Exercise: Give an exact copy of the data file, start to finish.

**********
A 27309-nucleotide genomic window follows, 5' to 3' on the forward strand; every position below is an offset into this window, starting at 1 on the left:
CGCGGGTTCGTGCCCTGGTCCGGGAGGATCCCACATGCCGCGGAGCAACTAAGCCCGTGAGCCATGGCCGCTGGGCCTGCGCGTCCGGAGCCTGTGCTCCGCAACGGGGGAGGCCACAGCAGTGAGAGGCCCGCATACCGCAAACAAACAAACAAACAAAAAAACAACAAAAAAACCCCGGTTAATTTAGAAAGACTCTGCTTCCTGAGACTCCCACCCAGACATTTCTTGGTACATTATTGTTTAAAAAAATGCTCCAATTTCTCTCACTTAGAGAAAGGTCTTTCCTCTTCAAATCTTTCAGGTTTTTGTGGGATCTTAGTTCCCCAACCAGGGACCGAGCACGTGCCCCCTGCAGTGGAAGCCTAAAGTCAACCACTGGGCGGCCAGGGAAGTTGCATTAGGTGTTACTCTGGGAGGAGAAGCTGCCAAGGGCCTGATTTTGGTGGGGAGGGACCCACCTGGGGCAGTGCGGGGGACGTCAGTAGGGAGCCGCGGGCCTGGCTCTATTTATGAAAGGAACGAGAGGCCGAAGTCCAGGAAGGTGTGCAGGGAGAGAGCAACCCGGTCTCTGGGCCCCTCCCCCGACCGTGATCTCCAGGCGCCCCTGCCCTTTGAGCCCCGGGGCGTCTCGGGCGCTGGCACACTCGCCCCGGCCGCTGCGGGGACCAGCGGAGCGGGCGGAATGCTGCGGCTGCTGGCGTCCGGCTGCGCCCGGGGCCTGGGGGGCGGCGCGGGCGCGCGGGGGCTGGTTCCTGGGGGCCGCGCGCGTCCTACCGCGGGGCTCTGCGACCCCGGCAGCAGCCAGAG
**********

A 27309-nucleotide genomic window follows, 5' to 3' on the forward strand; every position below is an offset into this window, starting at 1 on the left:
CGCGGGTTCGTGCCCTGGTCCGGGAGGATCCCACATGCCGCGGAGCAACTAAGCCCGTGAGCCATGGCCGCTGGGCCTGCGCGTCCGGAGCCTGTGCTCCGCAACGGGGGAGGCCACAGCAGTGAGAGGCCCGCATACCGCAAACAAACAAACAAACAAAAAAACAACAAAAAAACCCCGGTTAATTTAGAAAGACTCTGCTTCCTGAGACTCCCACCCAGACATTTCTTGGTACATTATTGTTTAAAAAAATGCTCCAATTTCTCTCACTTAGAGAAAGGTCTTTCCTCTTCAAATCTTTCAGGTTTTTGTGGGATCTTAGTTCCCCAACCAGGGACCGAGCACGTGCCCCCTGCAGTGGAAGCCTAAAGTCAACCACTGGGCGGCCAGGGAAGTTGCATTAGGTGTTACTCTGGGAGGAGAAGCTGCCAAGGGCCTGATTTTGGTGGGGAGGGACCCACCTGGGGCAGTGCGGGGGACGTCAGTAGGGAGCCGCGGGCCTGGCTCTATTTATGAAAGGAACGAGAGGCCGAAGTCCAGGAAGGTGTGCAGGGAGAGAGCAACCCGGTCTCTGGGCCCCTCCCCCGACCGTGATCTCCAGGCGCCCCTGCCCTTTGAGCCCCGGGGCGTCTCGGGCGCTGGCACACTCGCCCCGGCCGCTGCGGGGACCAGCGGAGCGGGCGGAATGCTGCGGCTGCTGGCGTCCGGCTGCGCCCGGGGCCTGGGGGGCGGCGCGGGCGCGCGGGGGCTGGTTCCTGGGGGCCGCGCGCGTCCTACCGCGGGGCTCTGCGACCCCGGCAGCAGCCAGAG